The result of all this? Prices of corn shot up to record levels. April 2011 showed highest levels, as prices of $319 per metric tonne were reported, or $8.10 per bushel. Just to compare – four months earlier, prices of corn were $251 per tonne, or $6.38 per bushel – a 27% price increase in four months’ time.
By mid-July, corn prices were ‘back’ at $303 per metric tonne ($7.70 per bushel), which is considerably higher than the last months of 2010. These price drops were mainly due to the USDA reporting that more corn would be available than expected. This optimism is mainly related to short-term outlooks. Formica said, “There are people who want to be optimistic, and yes, there are areas where the corn supplies are good. For this year I don’t think we will have a shortage, as there are still some places where there is a surplus.” Formica added that the best label that can be given to the long-term US feed availability projections is ‘uncertainty’, indicating that corn stocks by the end of next crop year may prove to be the bottleneck. “I think in the autumn of 2012 is where we are going to see some contraction in the livestock industry, as the ethanol industry has now bypassed the livestock industry in its use. What is certain is that next year we are going to need an all-time high record of crops.”
It’s not all doom and gloom, Formica concluded, as the last years’ harvest results, e.g. due to the development of more resistant types of corn, show there is reason for some optimism. “The US corn yield grows higher and higher. The year 2009 was an exceptional year with the highest harvest ever; 2008 is the second highest ever; and 2010 is the third largest ever.”
In addition, the consequences of the ethanol policies are now more widely understood, even in the White House. Once that knowledge makes it to legislation, ethanol prices will reach a plateau, Formica hopes. And with eventual ever-increasing yields of corn, prices in the end may begin to even out.
Check our website www.pigprogress.net for several video reports from the World Pork Expo, as well as a photo report and news coverage, including interviews, innovations and a day-to-day impression.
Once more a Korean mantra at WPX
For annual visitors, the sounds have become familiar. Each year again, the National Pork Producers Council (NPPC) beats the drum about the US-Korean Free Trade Agreement. This so-called ‘Korus’-agreement was agreed upon in 2008, and would over a series of years abandon two-way tariffs, but so far approval has been delayed in US Congress since e.g. the US automotive industry has a strong lobby protecting its domestic market. The NPPC does not stop asking, demanding, pleading for the quick approval of Korus – and grudgingly has to accept that the European Union’s FTA went into effect on 1 July 2011, that the Canadians have closed a trade deal with Korea and so have the Australians. The best quoted man from the World Pork Expo therefore was no doubt Professor Dermot Hayes, Iowa State University, whose calculations (10,000 extra jobs for pig production due to Korus – or out of Korean pork business in ten years) rolled like a mantra over the Pork Expo. This year, Korea’s ambassador to the United States, previous Korean prime minister Han Duck-soo made it to the expo to add some pressure. In addition, stickers were given to anyone interested, asking Congress for a swift pass of the Korus FTA (and those with Panama and Columbia). But will it help? The NPPC said it had high hopes the FTA would be ratified by the summer of 2011. Time will tell if the mantra will continue to roll to June 2012.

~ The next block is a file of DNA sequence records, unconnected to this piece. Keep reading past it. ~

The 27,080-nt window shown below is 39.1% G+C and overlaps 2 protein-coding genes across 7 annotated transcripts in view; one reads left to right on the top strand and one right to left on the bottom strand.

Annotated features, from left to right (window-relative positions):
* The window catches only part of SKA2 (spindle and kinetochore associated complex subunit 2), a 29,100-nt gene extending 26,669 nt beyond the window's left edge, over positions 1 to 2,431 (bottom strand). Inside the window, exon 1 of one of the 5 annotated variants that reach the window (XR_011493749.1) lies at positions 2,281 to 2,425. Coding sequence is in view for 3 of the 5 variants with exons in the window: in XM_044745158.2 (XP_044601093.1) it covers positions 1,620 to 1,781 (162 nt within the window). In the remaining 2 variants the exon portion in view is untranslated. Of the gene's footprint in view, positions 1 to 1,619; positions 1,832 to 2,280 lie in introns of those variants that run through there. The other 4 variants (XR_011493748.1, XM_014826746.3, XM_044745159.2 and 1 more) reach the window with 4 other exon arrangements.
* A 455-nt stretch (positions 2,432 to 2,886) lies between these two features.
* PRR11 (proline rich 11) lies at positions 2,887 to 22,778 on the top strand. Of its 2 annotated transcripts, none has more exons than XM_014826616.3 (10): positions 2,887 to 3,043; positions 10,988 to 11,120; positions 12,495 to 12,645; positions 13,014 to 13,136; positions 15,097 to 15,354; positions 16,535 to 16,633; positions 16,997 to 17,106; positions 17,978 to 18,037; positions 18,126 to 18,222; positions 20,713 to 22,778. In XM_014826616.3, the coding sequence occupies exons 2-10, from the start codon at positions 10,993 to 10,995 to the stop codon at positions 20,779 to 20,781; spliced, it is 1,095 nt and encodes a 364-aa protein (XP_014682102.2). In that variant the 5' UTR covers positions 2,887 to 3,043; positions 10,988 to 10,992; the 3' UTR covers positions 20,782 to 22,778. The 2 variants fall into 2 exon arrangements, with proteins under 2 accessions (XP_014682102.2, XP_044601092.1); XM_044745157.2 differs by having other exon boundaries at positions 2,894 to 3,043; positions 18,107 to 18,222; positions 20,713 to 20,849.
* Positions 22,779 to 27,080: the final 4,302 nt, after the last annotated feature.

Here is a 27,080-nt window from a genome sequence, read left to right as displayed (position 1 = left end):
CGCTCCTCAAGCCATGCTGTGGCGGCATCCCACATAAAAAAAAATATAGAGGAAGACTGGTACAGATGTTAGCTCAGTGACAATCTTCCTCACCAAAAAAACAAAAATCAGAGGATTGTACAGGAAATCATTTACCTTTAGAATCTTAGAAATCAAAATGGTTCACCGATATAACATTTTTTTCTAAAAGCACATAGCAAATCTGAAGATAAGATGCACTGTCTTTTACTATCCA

World Pork Expo: Visitor numbers
Nearly 20,000 people participated in this year’s edition of World Pork Expo, in Des Moines, Iowa, USA – about the same as last year’s edition. Attendees also viewed business seminars, Pork Academy, the record-setting Junior National swine show and musical entertainment. Organised by the National Pork Producers Council (NPPC), the show attracted producers and exhibitors from a total of 39 countries. “We heard optimism about marketing prospects along with healthy concern regarding the availability of affordable feed from the producers at World Pork Expo this year,” said Doug Wolf, NPPC president. Attendees viewed displays from more than 400 exhibitors from 11 different countries. Free business seminars sponsored by five companies featured discussions about risk management, pig nutrition and health, and anaerobic manure digestion. The Pork Academy sessions covered topics ranging from the latest about PRRS, to managing feed costs and efficiencies while putting US pork on the world’s table. Next year’s edition will be held 6-8 June 2012.